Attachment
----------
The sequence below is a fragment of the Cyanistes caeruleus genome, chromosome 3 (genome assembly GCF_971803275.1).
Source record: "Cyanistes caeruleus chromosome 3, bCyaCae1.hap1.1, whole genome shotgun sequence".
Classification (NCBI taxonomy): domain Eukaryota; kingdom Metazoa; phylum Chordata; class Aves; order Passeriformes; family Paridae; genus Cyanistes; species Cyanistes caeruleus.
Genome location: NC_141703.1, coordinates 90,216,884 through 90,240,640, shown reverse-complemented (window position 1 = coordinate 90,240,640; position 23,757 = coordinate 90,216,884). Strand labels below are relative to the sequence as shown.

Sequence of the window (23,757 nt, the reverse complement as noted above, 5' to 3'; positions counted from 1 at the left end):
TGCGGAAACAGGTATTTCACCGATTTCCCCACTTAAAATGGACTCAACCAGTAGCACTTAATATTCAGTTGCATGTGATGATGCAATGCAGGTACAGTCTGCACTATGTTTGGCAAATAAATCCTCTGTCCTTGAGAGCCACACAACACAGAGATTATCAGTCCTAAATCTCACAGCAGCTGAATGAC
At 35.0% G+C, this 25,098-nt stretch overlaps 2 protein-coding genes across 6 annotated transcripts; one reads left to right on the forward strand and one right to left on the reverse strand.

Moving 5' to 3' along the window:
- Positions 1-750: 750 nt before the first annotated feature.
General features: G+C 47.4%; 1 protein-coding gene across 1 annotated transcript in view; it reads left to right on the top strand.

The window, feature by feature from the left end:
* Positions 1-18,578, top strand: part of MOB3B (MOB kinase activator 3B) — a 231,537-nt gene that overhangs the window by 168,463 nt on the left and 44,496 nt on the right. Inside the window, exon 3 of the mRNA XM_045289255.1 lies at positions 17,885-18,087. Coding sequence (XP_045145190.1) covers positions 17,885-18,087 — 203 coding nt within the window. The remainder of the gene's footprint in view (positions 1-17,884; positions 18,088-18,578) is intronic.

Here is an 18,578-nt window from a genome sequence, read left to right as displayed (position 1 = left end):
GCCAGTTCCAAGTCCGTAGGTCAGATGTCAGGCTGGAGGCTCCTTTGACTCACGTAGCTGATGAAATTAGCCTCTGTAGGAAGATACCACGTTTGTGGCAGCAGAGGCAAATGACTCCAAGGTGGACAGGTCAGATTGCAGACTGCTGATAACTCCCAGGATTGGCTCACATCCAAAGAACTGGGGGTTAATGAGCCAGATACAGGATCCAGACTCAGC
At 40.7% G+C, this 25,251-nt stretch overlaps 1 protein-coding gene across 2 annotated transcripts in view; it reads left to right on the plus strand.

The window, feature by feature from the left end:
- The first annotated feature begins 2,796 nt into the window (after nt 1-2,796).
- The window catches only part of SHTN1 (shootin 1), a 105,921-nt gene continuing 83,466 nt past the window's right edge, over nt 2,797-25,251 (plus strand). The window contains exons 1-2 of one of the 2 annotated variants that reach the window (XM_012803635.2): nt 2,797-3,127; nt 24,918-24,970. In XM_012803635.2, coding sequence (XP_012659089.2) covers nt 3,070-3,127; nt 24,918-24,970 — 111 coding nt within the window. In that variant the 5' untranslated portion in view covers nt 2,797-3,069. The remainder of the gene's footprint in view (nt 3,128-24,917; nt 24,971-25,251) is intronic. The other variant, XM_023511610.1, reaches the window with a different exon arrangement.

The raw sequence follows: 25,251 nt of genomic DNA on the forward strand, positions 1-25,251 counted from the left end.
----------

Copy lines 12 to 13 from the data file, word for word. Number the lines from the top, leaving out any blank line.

* Positions 1-18,578, top strand: part of MOB3B (MOB kinase activator 3B) — a 231,537-nt gene that overhangs the window by 168,463 nt on the left and 44,496 nt on the right. Inside the window, exon 3 of the mRNA XM_045289255.1 lies at positions 17,885-18,087. Coding sequence (XP_045145190.1) covers positions 17,885-18,087 — 203 coding nt within the window. The remainder of the gene's footprint in view (positions 1-17,884; positions 18,088-18,578) is intronic.

Here is an 18,578-nt window from a genome sequence, read left to right as displayed (position 1 = left end):